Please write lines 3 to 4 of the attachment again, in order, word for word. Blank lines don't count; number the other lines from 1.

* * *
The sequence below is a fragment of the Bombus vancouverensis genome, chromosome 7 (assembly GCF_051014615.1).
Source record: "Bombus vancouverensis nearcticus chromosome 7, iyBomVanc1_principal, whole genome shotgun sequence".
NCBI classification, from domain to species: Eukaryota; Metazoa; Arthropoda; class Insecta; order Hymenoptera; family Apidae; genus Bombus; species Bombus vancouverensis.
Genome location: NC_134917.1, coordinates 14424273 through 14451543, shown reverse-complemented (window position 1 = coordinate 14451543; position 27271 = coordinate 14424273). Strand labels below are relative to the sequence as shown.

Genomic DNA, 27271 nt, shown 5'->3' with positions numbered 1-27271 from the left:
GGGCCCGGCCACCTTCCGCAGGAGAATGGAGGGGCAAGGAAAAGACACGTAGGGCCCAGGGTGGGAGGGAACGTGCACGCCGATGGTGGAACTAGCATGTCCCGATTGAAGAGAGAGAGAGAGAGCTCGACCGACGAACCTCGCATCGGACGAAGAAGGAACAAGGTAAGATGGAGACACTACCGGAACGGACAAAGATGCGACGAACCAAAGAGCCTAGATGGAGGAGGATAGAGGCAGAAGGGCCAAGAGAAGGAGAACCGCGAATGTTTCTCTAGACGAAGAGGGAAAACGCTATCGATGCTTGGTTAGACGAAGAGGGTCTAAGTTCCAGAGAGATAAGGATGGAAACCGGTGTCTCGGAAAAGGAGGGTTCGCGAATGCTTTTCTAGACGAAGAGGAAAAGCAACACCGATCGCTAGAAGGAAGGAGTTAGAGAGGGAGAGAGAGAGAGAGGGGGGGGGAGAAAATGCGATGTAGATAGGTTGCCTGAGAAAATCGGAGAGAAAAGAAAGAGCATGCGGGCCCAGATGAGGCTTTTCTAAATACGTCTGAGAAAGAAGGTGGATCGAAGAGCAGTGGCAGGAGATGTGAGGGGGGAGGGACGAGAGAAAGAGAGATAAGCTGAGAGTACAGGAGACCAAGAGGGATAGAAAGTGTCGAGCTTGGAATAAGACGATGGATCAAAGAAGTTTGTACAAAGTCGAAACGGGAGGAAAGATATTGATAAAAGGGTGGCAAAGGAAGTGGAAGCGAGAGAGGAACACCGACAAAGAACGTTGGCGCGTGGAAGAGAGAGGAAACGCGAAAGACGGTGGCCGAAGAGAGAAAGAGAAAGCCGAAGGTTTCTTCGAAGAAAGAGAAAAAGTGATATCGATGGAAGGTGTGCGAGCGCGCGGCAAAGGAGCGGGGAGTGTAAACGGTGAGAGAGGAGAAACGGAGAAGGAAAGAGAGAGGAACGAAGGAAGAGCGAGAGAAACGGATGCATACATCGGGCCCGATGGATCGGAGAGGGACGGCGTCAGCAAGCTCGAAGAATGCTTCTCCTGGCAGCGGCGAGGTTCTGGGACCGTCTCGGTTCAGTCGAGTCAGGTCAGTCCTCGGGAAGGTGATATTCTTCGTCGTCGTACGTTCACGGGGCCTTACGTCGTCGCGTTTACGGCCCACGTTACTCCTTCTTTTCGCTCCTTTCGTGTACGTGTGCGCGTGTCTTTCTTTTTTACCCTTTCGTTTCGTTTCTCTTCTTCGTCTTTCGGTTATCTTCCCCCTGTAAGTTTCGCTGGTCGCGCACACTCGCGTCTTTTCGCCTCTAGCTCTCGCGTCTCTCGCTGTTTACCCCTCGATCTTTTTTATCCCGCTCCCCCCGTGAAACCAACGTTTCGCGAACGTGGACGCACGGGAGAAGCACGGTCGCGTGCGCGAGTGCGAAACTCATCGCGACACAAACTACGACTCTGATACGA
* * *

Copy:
NCBI classification, from domain to species: Eukaryota; Metazoa; Arthropoda; class Insecta; order Hymenoptera; family Apidae; genus Bombus; species Bombus vancouverensis.
Genome location: NC_134917.1, coordinates 14424273 through 14451543, shown reverse-complemented (window position 1 = coordinate 14451543; position 27271 = coordinate 14424273). Strand labels below are relative to the sequence as shown.